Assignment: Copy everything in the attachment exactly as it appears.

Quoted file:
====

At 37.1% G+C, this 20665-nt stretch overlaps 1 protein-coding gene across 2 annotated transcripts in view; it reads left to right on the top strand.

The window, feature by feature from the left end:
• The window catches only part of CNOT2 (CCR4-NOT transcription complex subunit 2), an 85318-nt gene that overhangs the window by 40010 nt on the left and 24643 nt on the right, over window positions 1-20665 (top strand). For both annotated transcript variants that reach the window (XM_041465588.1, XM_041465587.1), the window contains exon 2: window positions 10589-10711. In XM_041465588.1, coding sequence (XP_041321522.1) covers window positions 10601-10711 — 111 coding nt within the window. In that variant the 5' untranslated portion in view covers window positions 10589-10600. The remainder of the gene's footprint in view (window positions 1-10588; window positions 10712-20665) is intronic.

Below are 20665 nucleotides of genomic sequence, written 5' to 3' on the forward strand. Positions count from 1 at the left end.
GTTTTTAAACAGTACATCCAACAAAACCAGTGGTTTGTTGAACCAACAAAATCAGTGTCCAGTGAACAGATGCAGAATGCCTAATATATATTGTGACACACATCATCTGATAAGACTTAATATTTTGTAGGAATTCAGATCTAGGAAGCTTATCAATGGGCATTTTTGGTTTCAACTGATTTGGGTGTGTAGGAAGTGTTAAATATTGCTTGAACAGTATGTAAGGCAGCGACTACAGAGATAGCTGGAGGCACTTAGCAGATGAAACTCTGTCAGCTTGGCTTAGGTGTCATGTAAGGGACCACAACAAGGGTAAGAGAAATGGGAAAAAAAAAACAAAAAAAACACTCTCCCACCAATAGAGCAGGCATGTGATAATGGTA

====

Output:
At 37.1% G+C, this 20665-nt stretch overlaps 1 protein-coding gene across 2 annotated transcripts in view; it reads left to right on the top strand.

The window, feature by feature from the left end:
• The window catches only part of CNOT2 (CCR4-NOT transcription complex subunit 2), an 85318-nt gene that overhangs the window by 40010 nt on the left and 24643 nt on the right, over window positions 1-20665 (top strand). For both annotated transcript variants that reach the window (XM_041465588.1, XM_041465587.1), the window contains exon 2: window positions 10589-10711. In XM_041465588.1, coding sequence (XP_041321522.1) covers window positions 10601-10711 — 111 coding nt within the window. In that variant the 5' untranslated portion in view covers window positions 10589-10600. The remainder of the gene's footprint in view (window positions 1-10588; window positions 10712-20665) is intronic.

Below are 20665 nucleotides of genomic sequence, written 5' to 3' on the forward strand. Positions count from 1 at the left end.
GTTTTTAAACAGTACATCCAACAAAACCAGTGGTTTGTTGAACCAACAAAATCAGTGTCCAGTGAACAGATGCAGAATGCCTAATATATATTGTGACACACATCATCTGATAAGACTTAATATTTTGTAGGAATTCAGATCTAGGAAGCTTATCAATGGGCATTTTTGGTTTCAACTGATTTGGGTGTGTAGGAAGTGTTAAATATTGCTTGAACAGTATGTAAGGCAGCGACTACAGAGATAGCTGGAGGCACTTAGCAGATGAAACTCTGTCAGCTTGGCTTAGGTGTCATGTAAGGGACCACAACAAGGGTAAGAGAAATGGGAAAAAAAAAACAAAAAAAACACTCTCCCACCAATAGAGCAGGCATGTGATAATGGTA